11. This was a very interesting read and I learned alot tonite! I don't get a flu shot, I had one and got so sick I vowed I would never get one again and haven't. I haven't had the flu in years (here I go jinxing myself and will most likely get a horrible case this year!) I wonder if the fact that I am around all kinds of animals all the time has built up my natural immunities. I am around sick people at work all winter but never catch it. I hope you stay well this flu season.

  12. Hmmm, maybe I should have gotten one, though the one time I did, I became so ill, I vowed never to get it again. My insurance does not cover it.

  13. I love getting the flu. It feels so dramatic. But since it could kill me, I do get a flu shot.
    But you gotta stay away from those Italian. Sal Monella is another one.
    You is a walking history channel.

  14. I got mine, thank goodness and now am trying to get hubby to get his.
    I have taken it for years and never had any side effects.

  15. Your smart makes my brain hurt. ;)~ I'm not a fan of any virus. When I was in school, first learning about viruses, they were explained to me in an... unforgettable way. The teacher told us the virus was like an invader from another country, your white blood cells are the soldiers of your body. The virus (like a creature of the undead or some horror movie equivalent) infects healthy cells and turns them into "one of THEM" (hear the scary thematic background music yet?) Eventually, the white blood cells catch on (hopefully, otherwise, that dying thing comes into play) and a war begins inside your body. The first white blood cell tells the white blood cell next to him what kind of cells to be on the lookout for and chain reaction spreads through them within your body. Eventually, after an asskicking war has occured, all the virus undead have been destroyed and your body goes back to it's normal schedule. Every time I get sick now, I imagine all these little cells communicating to eachother. The entire time I'm sick, I act as a cheerleader for my white blood cells. lol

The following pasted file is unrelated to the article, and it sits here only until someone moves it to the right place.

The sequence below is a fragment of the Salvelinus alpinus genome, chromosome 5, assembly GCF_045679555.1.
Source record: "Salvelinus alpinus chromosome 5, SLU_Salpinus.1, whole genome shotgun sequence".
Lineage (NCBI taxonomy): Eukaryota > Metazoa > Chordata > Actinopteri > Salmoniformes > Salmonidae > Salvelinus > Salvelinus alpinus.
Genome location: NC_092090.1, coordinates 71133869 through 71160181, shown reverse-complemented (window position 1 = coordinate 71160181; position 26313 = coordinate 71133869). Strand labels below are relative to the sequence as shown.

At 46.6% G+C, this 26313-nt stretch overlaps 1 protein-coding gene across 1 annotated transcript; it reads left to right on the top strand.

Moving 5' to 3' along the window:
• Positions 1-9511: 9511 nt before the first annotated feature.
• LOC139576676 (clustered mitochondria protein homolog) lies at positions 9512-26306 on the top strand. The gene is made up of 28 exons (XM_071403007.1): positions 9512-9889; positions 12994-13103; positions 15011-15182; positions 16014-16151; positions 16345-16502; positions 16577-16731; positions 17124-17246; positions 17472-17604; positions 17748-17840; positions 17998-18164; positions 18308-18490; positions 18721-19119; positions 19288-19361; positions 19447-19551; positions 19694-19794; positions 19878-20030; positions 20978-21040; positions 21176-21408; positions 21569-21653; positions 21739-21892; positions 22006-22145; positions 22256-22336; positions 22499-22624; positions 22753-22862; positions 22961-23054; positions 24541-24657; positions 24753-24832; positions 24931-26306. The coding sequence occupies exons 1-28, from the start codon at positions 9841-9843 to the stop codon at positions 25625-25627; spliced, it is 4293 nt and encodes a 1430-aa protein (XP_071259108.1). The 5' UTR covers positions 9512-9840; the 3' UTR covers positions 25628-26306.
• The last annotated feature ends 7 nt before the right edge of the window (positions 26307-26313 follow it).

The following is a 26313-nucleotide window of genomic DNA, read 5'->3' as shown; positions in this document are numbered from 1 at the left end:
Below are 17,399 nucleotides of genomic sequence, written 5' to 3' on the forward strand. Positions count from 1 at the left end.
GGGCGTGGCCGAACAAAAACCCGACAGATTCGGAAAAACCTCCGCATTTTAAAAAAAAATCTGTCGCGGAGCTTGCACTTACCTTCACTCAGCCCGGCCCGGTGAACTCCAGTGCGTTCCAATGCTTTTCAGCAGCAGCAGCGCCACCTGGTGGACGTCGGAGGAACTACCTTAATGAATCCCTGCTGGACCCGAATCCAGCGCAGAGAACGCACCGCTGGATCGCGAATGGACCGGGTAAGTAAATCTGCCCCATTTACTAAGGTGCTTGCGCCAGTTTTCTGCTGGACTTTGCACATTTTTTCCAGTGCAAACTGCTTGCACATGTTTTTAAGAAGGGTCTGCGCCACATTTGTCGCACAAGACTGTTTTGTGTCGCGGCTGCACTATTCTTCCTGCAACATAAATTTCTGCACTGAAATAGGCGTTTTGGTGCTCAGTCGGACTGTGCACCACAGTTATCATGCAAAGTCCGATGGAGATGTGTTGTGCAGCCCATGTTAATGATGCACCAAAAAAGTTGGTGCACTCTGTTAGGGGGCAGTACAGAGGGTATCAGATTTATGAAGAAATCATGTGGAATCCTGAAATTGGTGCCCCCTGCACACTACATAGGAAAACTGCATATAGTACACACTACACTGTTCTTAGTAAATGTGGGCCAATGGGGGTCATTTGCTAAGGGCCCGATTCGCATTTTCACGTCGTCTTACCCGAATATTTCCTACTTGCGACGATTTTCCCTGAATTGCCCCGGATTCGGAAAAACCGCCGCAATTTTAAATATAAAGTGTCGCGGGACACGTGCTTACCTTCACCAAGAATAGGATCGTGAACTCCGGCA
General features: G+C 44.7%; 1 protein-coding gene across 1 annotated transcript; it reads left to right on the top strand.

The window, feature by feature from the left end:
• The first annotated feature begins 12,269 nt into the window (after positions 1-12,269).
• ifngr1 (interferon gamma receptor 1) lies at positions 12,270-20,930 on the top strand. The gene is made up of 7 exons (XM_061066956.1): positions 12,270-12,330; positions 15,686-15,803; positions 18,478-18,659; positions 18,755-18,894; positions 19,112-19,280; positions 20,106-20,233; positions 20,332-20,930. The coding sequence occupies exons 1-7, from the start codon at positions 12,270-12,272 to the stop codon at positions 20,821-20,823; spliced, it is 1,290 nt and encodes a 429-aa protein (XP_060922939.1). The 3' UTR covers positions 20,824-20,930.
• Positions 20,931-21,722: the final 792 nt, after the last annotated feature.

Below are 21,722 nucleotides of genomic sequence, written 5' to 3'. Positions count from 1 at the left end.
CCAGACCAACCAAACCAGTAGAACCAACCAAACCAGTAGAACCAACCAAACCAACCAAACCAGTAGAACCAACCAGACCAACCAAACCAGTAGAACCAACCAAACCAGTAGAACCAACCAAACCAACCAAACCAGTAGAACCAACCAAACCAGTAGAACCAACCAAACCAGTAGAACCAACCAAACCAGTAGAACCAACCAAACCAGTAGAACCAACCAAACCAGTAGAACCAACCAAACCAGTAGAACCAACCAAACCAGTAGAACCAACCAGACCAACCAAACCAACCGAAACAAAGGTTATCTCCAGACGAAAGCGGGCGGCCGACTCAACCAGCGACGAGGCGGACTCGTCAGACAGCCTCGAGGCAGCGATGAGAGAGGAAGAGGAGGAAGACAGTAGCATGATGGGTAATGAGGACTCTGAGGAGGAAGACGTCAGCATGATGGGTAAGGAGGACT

16. Hi Beth,
    Wow ... good advice. Thanks.

  17. Great entry Beth, a public health warning and a history lesson, all in one. I had no idea the 1918 flu killed so many!

    B. x